St. Louis Today

The Missouri House has approved legislation aimed at increasing the transparency of initiative petitions that bypass the Legislature to put proposed laws or constitutional amendments on statewide ballots.

Sponsors of the petitions must gather signatures from registered voters for their proposal to qualify for the ballot.

Under the House legislation, the secretary of state’s office would offer a public comment period after a proposal is submitted. For those proposals that actually qualify for the ballot, the Joint Committee on Legislative Research would hold a public hearing.

Still smarting over state voters’ approval of strict dog-breeding rules in 2010, some Missouri legislators want to bar future initiative petition drives from dealing with agricultural issues.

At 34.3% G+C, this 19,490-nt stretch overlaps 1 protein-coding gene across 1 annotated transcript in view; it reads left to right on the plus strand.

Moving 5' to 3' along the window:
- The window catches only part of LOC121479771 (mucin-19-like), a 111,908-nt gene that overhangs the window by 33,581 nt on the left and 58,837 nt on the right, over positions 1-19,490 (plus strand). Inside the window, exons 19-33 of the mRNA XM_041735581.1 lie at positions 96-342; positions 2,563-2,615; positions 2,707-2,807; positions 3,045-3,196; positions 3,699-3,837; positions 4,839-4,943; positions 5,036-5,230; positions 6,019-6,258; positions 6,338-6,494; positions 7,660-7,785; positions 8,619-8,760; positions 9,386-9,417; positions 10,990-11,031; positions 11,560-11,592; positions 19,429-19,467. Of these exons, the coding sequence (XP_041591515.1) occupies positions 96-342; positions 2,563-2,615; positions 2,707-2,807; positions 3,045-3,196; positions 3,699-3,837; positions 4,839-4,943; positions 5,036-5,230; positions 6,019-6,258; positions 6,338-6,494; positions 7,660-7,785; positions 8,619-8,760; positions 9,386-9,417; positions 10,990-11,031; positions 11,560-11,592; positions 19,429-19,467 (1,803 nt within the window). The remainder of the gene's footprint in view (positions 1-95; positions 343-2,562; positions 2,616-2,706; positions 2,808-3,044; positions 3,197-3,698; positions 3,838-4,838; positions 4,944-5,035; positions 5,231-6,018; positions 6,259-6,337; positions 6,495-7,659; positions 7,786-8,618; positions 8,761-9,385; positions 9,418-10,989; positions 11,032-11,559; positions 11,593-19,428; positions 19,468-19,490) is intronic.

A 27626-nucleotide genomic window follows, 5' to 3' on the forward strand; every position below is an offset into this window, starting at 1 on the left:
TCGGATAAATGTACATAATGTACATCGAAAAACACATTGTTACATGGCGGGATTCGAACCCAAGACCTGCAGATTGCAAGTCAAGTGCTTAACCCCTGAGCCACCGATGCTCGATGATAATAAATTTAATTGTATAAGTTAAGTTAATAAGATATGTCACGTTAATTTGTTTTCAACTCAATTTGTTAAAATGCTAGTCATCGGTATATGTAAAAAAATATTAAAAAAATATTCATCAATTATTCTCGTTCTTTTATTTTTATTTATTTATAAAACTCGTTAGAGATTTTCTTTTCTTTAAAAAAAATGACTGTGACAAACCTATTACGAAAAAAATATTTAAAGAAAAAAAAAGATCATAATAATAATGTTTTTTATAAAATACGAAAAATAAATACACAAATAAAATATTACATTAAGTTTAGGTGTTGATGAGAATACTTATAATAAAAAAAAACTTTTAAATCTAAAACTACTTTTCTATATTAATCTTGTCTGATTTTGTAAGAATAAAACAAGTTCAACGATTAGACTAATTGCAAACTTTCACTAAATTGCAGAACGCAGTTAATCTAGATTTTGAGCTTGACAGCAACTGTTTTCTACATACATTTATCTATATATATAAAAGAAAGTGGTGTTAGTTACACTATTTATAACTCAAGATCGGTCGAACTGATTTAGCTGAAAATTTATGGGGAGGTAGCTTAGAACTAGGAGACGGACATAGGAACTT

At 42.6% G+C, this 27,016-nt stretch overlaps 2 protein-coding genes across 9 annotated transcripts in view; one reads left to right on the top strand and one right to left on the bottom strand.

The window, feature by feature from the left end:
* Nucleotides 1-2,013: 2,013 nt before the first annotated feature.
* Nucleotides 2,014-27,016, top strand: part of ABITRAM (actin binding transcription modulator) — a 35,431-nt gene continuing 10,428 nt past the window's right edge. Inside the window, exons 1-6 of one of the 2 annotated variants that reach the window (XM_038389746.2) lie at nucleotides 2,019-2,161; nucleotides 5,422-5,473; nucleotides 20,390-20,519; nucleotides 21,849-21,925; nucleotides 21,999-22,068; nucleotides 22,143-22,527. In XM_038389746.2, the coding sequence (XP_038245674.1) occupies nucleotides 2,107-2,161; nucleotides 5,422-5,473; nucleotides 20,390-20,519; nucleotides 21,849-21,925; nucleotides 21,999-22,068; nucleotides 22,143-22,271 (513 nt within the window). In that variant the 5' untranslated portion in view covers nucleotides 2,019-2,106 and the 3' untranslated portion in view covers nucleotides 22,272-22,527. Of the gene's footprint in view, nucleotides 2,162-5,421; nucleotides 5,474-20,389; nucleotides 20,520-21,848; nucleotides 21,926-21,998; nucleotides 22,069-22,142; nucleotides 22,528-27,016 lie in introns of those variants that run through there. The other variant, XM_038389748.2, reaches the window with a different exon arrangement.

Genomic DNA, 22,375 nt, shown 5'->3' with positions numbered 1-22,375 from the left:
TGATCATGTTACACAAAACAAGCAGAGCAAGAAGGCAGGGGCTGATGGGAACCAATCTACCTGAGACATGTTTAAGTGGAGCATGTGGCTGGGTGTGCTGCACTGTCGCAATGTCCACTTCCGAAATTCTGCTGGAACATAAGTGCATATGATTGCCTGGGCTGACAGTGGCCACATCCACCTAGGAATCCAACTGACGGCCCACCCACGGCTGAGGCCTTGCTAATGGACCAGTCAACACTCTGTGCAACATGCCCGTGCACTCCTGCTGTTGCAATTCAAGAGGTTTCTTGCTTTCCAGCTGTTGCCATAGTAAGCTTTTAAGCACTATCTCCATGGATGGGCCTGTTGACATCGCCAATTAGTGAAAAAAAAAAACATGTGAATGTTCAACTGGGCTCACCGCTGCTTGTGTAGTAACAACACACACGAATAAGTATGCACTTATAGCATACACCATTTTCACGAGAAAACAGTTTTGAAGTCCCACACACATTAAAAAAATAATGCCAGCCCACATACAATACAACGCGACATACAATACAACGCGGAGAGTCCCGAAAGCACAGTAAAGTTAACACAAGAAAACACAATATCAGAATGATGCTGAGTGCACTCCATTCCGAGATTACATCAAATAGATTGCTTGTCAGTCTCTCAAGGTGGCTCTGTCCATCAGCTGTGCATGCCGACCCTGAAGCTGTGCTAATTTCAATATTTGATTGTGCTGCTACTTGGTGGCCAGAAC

The House voted Thursday to place on the November 2014 ballot a constitutional amendment that would guarantee “the right of farmers and ranchers to engage in modern farming and ranching practices.” Under the proposal, only the General Assembly could write laws regulating “livestock production and ranching practices.”

The House passed the amendment on a vote of 110-41. It now moves to the Senate.